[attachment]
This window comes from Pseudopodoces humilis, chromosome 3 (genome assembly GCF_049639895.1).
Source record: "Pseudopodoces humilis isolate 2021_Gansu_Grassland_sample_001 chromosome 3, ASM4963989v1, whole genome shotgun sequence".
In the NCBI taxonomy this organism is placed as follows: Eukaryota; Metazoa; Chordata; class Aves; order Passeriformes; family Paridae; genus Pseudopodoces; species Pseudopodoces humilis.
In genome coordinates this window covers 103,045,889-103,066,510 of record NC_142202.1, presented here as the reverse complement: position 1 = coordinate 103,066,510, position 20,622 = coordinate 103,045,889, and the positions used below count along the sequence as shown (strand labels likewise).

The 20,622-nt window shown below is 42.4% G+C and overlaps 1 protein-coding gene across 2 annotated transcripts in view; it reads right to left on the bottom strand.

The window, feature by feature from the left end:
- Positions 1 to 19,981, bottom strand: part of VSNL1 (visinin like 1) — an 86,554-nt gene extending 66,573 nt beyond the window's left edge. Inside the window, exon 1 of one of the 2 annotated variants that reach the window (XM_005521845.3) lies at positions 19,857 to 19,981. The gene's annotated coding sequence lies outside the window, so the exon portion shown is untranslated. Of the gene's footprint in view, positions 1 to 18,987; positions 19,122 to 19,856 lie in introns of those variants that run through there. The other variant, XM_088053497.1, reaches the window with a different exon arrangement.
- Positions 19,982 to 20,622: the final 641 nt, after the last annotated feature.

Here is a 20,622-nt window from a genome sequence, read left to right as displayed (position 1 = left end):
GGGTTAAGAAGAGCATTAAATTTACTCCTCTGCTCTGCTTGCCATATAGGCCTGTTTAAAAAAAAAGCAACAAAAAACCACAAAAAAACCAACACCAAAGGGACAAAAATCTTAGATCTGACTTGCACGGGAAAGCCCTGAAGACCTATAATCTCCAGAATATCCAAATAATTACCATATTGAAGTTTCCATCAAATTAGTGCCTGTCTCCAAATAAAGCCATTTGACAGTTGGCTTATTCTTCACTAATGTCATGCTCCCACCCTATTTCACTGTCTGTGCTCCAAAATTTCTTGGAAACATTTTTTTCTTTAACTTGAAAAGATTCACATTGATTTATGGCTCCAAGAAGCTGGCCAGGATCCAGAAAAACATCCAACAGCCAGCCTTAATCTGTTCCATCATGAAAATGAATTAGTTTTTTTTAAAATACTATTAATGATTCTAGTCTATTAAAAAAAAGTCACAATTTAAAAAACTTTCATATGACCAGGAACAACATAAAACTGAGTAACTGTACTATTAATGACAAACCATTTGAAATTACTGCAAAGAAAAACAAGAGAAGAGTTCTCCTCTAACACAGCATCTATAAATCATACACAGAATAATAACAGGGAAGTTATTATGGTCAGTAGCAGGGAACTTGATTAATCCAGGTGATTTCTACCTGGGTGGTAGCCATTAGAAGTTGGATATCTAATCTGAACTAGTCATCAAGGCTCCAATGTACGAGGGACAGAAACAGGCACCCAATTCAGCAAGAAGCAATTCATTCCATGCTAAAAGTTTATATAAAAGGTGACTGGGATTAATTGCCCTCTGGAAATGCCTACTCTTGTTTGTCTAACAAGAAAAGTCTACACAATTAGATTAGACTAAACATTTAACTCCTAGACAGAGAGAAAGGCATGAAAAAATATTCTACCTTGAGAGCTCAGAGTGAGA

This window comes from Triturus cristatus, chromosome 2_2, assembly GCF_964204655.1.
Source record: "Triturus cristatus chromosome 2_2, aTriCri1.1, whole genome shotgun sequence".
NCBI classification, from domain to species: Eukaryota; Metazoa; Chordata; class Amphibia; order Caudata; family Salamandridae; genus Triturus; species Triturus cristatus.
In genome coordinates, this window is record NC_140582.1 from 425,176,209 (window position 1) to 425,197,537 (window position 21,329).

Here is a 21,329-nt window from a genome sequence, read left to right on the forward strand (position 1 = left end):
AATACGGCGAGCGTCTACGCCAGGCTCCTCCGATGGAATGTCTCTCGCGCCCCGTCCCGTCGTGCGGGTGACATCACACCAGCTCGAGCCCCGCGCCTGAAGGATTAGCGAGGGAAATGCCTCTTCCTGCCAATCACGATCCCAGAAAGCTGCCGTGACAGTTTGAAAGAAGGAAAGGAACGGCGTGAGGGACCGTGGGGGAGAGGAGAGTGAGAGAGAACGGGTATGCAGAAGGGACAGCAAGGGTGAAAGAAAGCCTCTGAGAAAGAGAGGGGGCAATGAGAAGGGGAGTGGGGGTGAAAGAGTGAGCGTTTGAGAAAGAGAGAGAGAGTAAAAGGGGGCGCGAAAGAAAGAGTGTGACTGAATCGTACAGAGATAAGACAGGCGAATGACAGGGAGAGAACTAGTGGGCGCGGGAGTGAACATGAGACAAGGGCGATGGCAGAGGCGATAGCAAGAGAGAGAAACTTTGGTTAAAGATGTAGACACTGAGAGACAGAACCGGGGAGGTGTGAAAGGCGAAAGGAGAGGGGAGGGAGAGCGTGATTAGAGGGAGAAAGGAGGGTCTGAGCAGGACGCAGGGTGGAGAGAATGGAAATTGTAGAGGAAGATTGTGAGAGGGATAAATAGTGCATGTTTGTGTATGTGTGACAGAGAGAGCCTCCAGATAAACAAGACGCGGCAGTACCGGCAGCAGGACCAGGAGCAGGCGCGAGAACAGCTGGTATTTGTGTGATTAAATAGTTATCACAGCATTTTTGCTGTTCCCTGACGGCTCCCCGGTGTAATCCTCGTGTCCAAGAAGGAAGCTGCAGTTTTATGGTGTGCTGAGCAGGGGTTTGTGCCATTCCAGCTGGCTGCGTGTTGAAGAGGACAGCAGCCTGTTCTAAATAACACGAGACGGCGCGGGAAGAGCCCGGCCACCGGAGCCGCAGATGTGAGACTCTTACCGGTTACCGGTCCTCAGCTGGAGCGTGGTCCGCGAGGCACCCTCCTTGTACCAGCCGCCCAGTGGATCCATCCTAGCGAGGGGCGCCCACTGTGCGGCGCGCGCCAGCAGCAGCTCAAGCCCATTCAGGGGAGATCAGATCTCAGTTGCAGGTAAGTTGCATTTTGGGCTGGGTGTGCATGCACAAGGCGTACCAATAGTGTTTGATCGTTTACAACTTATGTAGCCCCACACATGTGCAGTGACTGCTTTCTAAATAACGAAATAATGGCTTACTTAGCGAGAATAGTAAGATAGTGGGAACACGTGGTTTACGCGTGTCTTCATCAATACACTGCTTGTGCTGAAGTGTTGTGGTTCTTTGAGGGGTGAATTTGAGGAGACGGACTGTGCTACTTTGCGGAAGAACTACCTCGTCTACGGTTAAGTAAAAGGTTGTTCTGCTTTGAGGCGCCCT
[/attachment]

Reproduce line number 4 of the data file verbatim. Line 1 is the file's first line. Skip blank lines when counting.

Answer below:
In genome coordinates this window covers 103,045,889-103,066,510 of record NC_142202.1, presented here as the reverse complement: position 1 = coordinate 103,066,510, position 20,622 = coordinate 103,045,889, and the positions used below count along the sequence as shown (strand labels likewise).